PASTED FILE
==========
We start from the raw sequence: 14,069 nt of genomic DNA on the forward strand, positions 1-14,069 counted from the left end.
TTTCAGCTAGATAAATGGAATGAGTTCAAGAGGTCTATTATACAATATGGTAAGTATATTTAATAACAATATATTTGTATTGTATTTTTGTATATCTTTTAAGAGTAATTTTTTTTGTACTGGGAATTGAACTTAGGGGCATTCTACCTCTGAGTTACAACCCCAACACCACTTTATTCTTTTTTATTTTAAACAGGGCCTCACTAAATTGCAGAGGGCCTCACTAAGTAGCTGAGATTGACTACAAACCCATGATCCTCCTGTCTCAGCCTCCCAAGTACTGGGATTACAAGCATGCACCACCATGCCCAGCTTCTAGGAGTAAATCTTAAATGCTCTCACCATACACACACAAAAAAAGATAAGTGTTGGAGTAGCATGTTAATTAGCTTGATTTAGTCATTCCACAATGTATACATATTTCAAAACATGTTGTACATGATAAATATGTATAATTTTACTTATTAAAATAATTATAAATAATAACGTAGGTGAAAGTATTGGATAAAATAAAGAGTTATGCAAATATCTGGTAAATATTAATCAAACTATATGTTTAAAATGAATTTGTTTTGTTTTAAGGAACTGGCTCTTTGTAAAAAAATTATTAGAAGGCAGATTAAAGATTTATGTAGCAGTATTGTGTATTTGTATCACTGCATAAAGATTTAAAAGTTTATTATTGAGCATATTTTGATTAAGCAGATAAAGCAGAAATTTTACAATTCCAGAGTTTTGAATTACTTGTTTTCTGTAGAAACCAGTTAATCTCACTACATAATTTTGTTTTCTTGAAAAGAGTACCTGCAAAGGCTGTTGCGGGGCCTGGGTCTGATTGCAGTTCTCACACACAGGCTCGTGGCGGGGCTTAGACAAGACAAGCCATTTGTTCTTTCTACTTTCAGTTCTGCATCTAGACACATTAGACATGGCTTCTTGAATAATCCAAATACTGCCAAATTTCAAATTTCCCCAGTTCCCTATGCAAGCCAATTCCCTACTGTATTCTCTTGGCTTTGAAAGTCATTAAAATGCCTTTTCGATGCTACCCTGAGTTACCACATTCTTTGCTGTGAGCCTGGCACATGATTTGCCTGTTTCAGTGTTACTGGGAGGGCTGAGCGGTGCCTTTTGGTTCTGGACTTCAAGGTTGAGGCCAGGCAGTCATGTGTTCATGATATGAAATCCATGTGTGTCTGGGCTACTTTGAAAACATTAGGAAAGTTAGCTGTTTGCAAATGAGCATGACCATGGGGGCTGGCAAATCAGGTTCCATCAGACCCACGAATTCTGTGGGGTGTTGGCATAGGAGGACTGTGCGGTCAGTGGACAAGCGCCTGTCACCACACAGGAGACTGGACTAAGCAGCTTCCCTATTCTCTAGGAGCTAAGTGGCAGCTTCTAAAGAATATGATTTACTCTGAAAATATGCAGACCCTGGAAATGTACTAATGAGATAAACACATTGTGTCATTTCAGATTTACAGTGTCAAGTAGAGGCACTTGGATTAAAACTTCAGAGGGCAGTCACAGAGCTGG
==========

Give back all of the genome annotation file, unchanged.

We start from the raw sequence: 14,069 nt of genomic DNA on the forward strand, positions 1-14,069 counted from the left end.
TTTCAGCTAGATAAATGGAATGAGTTCAAGAGGTCTATTATACAATATGGTAAGTATATTTAATAACAATATATTTGTATTGTATTTTTGTATATCTTTTAAGAGTAATTTTTTTTGTACTGGGAATTGAACTTAGGGGCATTCTACCTCTGAGTTACAACCCCAACACCACTTTATTCTTTTTTATTTTAAACAGGGCCTCACTAAATTGCAGAGGGCCTCACTAAGTAGCTGAGATTGACTACAAACCCATGATCCTCCTGTCTCAGCCTCCCAAGTACTGGGATTACAAGCATGCACCACCATGCCCAGCTTCTAGGAGTAAATCTTAAATGCTCTCACCATACACACACAAAAAAAGATAAGTGTTGGAGTAGCATGTTAATTAGCTTGATTTAGTCATTCCACAATGTATACATATTTCAAAACATGTTGTACATGATAAATATGTATAATTTTACTTATTAAAATAATTATAAATAATAACGTAGGTGAAAGTATTGGATAAAATAAAGAGTTATGCAAATATCTGGTAAATATTAATCAAACTATATGTTTAAAATGAATTTGTTTTGTTTTAAGGAACTGGCTCTTTGTAAAAAAATTATTAGAAGGCAGATTAAAGATTTATGTAGCAGTATTGTGTATTTGTATCACTGCATAAAGATTTAAAAGTTTATTATTGAGCATATTTTGATTAAGCAGATAAAGCAGAAATTTTACAATTCCAGAGTTTTGAATTACTTGTTTTCTGTAGAAACCAGTTAATCTCACTACATAATTTTGTTTTCTTGAAAAGAGTACCTGCAAAGGCTGTTGCGGGGCCTGGGTCTGATTGCAGTTCTCACACACAGGCTCGTGGCGGGGCTTAGACAAGACAAGCCATTTGTTCTTTCTACTTTCAGTTCTGCATCTAGACACATTAGACATGGCTTCTTGAATAATCCAAATACTGCCAAATTTCAAATTTCCCCAGTTCCCTATGCAAGCCAATTCCCTACTGTATTCTCTTGGCTTTGAAAGTCATTAAAATGCCTTTTCGATGCTACCCTGAGTTACCACATTCTTTGCTGTGAGCCTGGCACATGATTTGCCTGTTTCAGTGTTACTGGGAGGGCTGAGCGGTGCCTTTTGGTTCTGGACTTCAAGGTTGAGGCCAGGCAGTCATGTGTTCATGATATGAAATCCATGTGTGTCTGGGCTACTTTGAAAACATTAGGAAAGTTAGCTGTTTGCAAATGAGCATGACCATGGGGGCTGGCAAATCAGGTTCCATCAGACCCACGAATTCTGTGGGGTGTTGGCATAGGAGGACTGTGCGGTCAGTGGACAAGCGCCTGTCACCACACAGGAGACTGGACTAAGCAGCTTCCCTATTCTCTAGGAGCTAAGTGGCAGCTTCTAAAGAATATGATTTACTCTGAAAATATGCAGACCCTGGAAATGTACTAATGAGATAAACACATTGTGTCATTTCAGATTTACAGTGTCAAGTAGAGGCACTTGGATTAAAACTTCAGAGGGCAGTCACAGAGCTGG